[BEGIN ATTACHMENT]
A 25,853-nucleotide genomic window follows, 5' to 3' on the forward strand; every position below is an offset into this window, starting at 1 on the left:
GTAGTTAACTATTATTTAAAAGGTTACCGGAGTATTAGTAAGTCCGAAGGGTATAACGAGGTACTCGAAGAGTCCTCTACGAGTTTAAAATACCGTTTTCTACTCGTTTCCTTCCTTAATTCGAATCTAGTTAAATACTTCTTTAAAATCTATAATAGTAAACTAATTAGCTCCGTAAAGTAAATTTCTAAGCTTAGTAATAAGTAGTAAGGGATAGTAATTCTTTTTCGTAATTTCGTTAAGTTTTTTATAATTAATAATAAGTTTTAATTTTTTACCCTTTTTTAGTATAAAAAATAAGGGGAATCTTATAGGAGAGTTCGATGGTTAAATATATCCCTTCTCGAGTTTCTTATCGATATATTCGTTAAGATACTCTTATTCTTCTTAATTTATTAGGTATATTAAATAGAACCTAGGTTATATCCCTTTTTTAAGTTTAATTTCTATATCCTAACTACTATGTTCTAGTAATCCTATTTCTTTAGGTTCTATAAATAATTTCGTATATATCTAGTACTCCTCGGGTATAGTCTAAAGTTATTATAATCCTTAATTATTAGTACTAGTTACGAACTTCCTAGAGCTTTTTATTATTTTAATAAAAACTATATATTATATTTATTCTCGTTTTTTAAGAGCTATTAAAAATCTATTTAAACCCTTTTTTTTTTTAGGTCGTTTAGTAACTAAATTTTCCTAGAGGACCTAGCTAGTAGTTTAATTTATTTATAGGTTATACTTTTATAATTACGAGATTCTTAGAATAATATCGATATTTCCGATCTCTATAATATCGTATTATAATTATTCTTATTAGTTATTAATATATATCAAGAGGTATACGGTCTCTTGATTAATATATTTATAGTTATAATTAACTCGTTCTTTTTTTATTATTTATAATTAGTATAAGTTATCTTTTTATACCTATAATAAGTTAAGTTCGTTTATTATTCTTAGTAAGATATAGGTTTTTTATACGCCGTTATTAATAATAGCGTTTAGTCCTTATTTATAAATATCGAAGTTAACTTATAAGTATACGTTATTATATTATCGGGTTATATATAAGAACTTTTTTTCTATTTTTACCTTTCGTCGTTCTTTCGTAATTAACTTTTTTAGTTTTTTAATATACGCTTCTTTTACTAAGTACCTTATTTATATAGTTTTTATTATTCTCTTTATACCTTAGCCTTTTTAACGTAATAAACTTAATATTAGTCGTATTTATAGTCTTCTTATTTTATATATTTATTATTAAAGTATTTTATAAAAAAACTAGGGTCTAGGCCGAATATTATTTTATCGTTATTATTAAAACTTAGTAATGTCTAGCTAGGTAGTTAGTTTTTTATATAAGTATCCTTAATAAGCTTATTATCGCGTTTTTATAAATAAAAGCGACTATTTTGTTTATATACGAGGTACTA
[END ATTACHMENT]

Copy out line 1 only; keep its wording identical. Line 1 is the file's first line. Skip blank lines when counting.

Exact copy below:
A 25,853-nucleotide genomic window follows, 5' to 3' on the forward strand; every position below is an offset into this window, starting at 1 on the left: